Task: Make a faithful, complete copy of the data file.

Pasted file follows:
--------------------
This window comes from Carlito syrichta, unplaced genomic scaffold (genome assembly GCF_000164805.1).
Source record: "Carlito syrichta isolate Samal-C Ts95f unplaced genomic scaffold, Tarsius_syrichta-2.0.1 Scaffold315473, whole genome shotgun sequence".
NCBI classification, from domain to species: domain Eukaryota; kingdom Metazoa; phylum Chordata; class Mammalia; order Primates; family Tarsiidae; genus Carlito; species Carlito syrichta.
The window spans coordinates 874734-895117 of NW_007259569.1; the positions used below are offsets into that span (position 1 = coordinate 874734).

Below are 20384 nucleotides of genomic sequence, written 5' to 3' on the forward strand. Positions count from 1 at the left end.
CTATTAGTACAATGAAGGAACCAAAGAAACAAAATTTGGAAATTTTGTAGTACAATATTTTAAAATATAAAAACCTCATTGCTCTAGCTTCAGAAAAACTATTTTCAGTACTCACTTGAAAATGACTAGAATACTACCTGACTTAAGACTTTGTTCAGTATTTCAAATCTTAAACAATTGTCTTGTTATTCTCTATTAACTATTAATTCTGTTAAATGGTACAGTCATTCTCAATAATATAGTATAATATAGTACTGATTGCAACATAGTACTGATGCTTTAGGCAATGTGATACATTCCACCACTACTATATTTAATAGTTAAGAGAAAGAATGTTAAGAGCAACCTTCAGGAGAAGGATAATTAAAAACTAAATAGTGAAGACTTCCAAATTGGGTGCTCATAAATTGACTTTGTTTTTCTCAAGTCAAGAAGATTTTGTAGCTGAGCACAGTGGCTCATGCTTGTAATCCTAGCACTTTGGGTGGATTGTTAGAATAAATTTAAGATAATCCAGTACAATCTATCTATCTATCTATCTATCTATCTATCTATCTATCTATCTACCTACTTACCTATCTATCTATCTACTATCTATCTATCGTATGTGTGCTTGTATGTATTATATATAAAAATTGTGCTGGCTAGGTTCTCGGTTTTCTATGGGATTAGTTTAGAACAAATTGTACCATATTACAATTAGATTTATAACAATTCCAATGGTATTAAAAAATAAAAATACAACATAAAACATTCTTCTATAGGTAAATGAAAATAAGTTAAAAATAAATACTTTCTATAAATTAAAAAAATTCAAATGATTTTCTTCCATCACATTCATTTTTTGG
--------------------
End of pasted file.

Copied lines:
This window comes from Carlito syrichta, unplaced genomic scaffold (genome assembly GCF_000164805.1).
Source record: "Carlito syrichta isolate Samal-C Ts95f unplaced genomic scaffold, Tarsius_syrichta-2.0.1 Scaffold315473, whole genome shotgun sequence".
NCBI classification, from domain to species: domain Eukaryota; kingdom Metazoa; phylum Chordata; class Mammalia; order Primates; family Tarsiidae; genus Carlito; species Carlito syrichta.
The window spans coordinates 874734-895117 of NW_007259569.1; the positions used below are offsets into that span (position 1 = coordinate 874734).

Below are 20384 nucleotides of genomic sequence, written 5' to 3' on the forward strand. Positions count from 1 at the left end.
CTATTAGTACAATGAAGGAACCAAAGAAACAAAATTTGGAAATTTTGTAGTACAATATTTTAAAATATAAAAACCTCATTGCTCTAGCTTCAGAAAAACTATTTTCAGTACTCACTTGAAAATGACTAGAATACTACCTGACTTAAGACTTTGTTCAGTATTTCAAATCTTAAACAATTGTCTTGTTATTCTCTATTAACTATTAATTCTGTTAAATGGTACAGTCATTCTCAATAATATAGTATAATATAGTACTGATTGCAACATAGTACTGATGCTTTAGGCAATGTGATACATTCCACCACTACTATATTTAATAGTTAAGAGAAAGAATGTTAAGAGCAACCTTCAGGAGAAGGATAATTAAAAACTAAATAGTGAAGACTTCCAAATTGGGTGCTCATAAATTGACTTTGTTTTTCTCAAGTCAAGAAGATTTTGTAGCTGAGCACAGTGGCTCATGCTTGTAATCCTAGCACTTTGGGTGGATTGTTAGAATAAATTTAAGATAATCCAGTACAATCTATCTATCTATCTATCTATCTATCTATCTATCTATCTATCTACCTACTTACCTATCTATCTATCTACTATCTATCTATCGTATGTGTGCTTGTATGTATTATATATAAAAATTGTGCTGGCTAGGTTCTCGGTTTTCTATGGGATTAGTTTAGAACAAATTGTACCATATTACAATTAGATTTATAACAATTCCAATGGTATTAAAAAATAAAAATACAACATAAAACATTCTTCTATAGGTAAATGAAAATAAGTTAAAAATAAATACTTTCTATAAATTAAAAAAATTCAAATGATTTTCTTCCATCACATTCATTTTTTGG